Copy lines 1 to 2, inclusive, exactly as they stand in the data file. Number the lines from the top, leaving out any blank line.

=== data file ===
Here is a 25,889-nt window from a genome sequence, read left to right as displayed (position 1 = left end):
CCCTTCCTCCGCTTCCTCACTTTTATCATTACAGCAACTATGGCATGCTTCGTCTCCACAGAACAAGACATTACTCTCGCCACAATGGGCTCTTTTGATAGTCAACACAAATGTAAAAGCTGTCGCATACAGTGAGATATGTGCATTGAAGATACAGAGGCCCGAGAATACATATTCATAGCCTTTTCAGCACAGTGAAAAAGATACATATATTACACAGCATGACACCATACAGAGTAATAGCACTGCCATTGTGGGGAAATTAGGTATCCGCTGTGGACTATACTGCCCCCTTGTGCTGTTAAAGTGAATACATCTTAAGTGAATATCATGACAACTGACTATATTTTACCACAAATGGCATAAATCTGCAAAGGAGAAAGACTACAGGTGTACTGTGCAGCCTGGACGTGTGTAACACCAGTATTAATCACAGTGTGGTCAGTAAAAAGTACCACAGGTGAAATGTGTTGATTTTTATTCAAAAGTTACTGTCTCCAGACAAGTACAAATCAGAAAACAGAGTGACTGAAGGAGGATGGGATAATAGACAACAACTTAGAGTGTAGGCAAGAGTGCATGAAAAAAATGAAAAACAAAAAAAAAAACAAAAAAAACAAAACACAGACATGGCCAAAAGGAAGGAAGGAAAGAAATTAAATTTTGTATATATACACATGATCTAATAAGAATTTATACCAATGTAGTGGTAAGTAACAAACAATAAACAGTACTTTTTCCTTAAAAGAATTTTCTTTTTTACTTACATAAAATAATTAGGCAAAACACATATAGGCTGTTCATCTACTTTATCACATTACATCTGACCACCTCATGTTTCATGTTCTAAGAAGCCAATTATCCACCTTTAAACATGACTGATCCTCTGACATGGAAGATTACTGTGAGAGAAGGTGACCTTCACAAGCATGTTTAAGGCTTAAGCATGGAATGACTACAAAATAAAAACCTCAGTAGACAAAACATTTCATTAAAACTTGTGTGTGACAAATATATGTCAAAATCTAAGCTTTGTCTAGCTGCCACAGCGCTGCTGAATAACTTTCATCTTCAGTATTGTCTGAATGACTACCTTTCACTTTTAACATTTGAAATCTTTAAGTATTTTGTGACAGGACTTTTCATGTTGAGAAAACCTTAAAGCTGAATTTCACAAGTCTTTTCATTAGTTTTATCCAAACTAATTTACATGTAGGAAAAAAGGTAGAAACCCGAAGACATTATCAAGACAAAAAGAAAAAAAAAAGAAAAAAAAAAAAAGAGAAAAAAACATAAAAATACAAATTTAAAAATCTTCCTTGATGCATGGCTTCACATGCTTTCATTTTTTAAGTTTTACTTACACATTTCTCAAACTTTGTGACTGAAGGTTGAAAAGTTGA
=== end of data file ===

Here is a 25,889-nt window from a genome sequence, read left to right as displayed (position 1 = left end):
CCCTTCCTCCGCTTCCTCACTTTTATCATTACAGCAACTATGGCATGCTTCGTCTCCACAGAACAAGACATTACTCTCGCCACAATGGGCTCTTTTGATAGTCAACACAAATGTAAAAGCTGTCGCATACAGTGAGATATGTGCATTGAAGATACAGAGGCCCGAGAATACATATTCATAGCCTTTTCAGCACAGTGAAAAAGATACATATATTACACAGCATGACACCATACAGAGTAATAGCACTGCCATTGTGGGGAAATTAGGTATCCGCTGTGGACTATACTGCCCCCTTGTGCTGTTAAAGTGAATACATCTTAAGTGAATATCATGACAACTGACTATATTTTACCACAAATGGCATAAATCTGCAAAGGAGAAAGACTACAGGTGTACTGTGCAGCCTGGACGTGTGTAACACCAGTATTAATCACAGTGTGGTCAGTAAAAAGTACCACAGGTGAAATGTGTTGATTTTTATTCAAAAGTTACTGTCTCCAGACAAGTACAAATCAGAAAACAGAGTGACTGAAGGAGGATGGGATAATAGACAACAACTTAGAGTGTAGGCAAGAGTGCATGAAAAAAATGAAAAACAAAAAAAAAAACAAAAAAAACAAAACACAGACATGGCCAAAAGGAAGGAAGGAAAGAAATTAAATTTTGTATATATACACATGATCTAATAAGAATTTATACCAATGTAGTGGTAAGTAACAAACAATAAACAGTACTTTTTCCTTAAAAGAATTTTCTTTTTTACTTACATAAAATAATTAGGCAAAACACATATAGGCTGTTCATCTACTTTATCACATTACATCTGACCACCTCATGTTTCATGTTCTAAGAAGCCAATTATCCACCTTTAAACATGACTGATCCTCTGACATGGAAGATTACTGTGAGAGAAGGTGACCTTCACAAGCATGTTTAAGGCTTAAGCATGGAATGACTACAAAATAAAAACCTCAGTAGACAAAACATTTCATTAAAACTTGTGTGTGACAAATATATGTCAAAATCTAAGCTTTGTCTAGCTGCCACAGCGCTGCTGAATAACTTTCATCTTCAGTATTGTCTGAATGACTACCTTTCACTTTTAACATTTGAAATCTTTAAGTATTTTGTGACAGGACTTTTCATGTTGAGAAAACCTTAAAGCTGAATTTCACAAGTCTTTTCATTAGTTTTATCCAAACTAATTTACATGTAGGAAAAAAGGTAGAAACCCGAAGACATTATCAAGACAAAAAGAAAAAAAAAAGAAAAAAAAAAAAAGAGAAAAAAACATAAAAATACAAATTTAAAAATCTTCCTTGATGCATGGCTTCACATGCTTTCATTTTTTAAGTTTTACTTACACATTTCTCAAACTTTGTGACTGAAGGTTGAAAAGTTGA